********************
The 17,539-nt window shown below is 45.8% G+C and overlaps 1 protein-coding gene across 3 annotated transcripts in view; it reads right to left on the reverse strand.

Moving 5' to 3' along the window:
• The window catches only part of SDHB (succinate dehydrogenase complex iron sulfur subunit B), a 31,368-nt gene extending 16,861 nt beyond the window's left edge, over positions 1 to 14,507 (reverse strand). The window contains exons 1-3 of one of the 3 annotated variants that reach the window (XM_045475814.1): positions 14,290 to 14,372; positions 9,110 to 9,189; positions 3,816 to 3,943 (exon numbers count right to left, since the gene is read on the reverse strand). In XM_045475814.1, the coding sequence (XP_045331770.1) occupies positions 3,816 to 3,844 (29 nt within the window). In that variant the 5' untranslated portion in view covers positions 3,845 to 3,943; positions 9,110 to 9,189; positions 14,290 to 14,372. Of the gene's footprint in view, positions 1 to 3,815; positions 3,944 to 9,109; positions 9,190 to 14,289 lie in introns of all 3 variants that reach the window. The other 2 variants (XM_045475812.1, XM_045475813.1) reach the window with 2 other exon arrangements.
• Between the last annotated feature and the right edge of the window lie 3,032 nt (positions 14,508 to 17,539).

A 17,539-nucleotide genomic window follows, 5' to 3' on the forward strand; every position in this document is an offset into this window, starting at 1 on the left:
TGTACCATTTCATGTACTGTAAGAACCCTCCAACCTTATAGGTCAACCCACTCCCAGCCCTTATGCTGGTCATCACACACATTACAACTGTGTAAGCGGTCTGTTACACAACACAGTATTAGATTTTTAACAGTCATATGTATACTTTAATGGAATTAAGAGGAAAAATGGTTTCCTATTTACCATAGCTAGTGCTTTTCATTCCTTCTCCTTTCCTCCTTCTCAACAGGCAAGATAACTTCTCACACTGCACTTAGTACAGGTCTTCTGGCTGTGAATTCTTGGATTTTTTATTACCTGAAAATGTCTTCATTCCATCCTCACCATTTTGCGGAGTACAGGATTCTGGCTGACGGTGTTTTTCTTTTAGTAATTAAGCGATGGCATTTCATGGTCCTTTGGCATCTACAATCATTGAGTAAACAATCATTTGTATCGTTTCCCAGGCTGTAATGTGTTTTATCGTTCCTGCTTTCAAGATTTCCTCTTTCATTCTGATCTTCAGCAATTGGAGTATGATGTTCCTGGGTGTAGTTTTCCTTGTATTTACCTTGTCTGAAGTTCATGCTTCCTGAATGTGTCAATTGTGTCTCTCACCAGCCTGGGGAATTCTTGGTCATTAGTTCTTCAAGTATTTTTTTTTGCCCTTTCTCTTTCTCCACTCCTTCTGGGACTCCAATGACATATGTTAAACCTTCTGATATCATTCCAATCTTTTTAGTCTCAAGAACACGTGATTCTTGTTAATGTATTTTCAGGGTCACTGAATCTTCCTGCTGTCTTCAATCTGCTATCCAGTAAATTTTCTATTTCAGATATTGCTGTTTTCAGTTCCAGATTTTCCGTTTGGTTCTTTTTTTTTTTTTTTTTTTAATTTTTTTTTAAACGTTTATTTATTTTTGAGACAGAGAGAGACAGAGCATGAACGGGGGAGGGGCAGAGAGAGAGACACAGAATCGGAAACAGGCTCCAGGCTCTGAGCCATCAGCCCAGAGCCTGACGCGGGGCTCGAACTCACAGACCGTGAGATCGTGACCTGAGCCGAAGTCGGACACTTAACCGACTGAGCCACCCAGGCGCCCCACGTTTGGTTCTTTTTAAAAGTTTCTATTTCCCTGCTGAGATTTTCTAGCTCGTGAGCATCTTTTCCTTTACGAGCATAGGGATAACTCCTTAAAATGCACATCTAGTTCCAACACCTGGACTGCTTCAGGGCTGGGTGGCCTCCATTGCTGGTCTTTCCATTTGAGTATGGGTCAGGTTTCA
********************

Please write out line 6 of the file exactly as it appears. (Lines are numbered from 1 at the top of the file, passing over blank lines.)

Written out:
TGTACCATTTCATGTACTGTAAGAACCCTCCAACCTTATAGGTCAACCCACTCCCAGCCCTTATGCTGGTCATCACACACATTACAACTGTGTAAGCGGTCTGTTACACAACACAGTATTAGATTTTTAACAGTCATATGTATACTTTAATGGAATTAAGAGGAAAAATGGTTTCCTATTTACCATAGCTAGTGCTTTTCATTCCTTCTCCTTTCCTCCTTCTCAACAGGCAAGATAACTTCTCACACTGCACTTAGTACAGGTCTTCTGGCTGTGAATTCTTGGATTTTTTATTACCTGAAAATGTCTTCATTCCATCCTCACCATTTTGCGGAGTACAGGATTCTGGCTGACGGTGTTTTTCTTTTAGTAATTAAGCGATGGCATTTCATGGTCCTTTGGCATCTACAATCATTGAGTAAACAATCATTTGTATCGTTTCCCAGGCTGTAATGTGTTTTATCGTTCCTGCTTTCAAGATTTCCTCTTTCATTCTGATCTTCAGCAATTGGAGTATGATGTTCCTGGGTGTAGTTTTCCTTGTATTTACCTTGTCTGAAGTTCATGCTTCCTGAATGTGTCAATTGTGTCTCTCACCAGCCTGGGGAATTCTTGGTCATTAGTTCTTCAAGTATTTTTTTTTGCCCTTTCTCTTTCTCCACTCCTTCTGGGACTCCAATGACATATGTTAAACCTTCTGATATCATTCCAATCTTTTTAGTCTCAAGAACACGTGATTCTTGTTAATGTATTTTCAGGGTCACTGAATCTTCCTGCTGTCTTCAATCTGCTATCCAGTAAATTTTCTATTTCAGATATTGCTGTTTTCAGTTCCAGATTTTCCGTTTGGTTCTTTTTTTTTTTTTTTTTTTAATTTTTTTTTAAACGTTTATTTATTTTTGAGACAGAGAGAGACAGAGCATGAACGGGGGAGGGGCAGAGAGAGAGACACAGAATCGGAAACAGGCTCCAGGCTCTGAGCCATCAGCCCAGAGCCTGACGCGGGGCTCGAACTCACAGACCGTGAGATCGTGACCTGAGCCGAAGTCGGACACTTAACCGACTGAGCCACCCAGGCGCCCCACGTTTGGTTCTTTTTAAAAGTTTCTATTTCCCTGCTGAGATTTTCTAGCTCGTGAGCATCTTTTCCTTTACGAGCATAGGGATAACTCCTTAAAATGCACATCTAGTTCCAACACCTGGACTGCTTCAGGGCTGGGTGGCCTCCATTGCTGGTCTTTCCATTTGAGTATGGGTCAGGTTTCA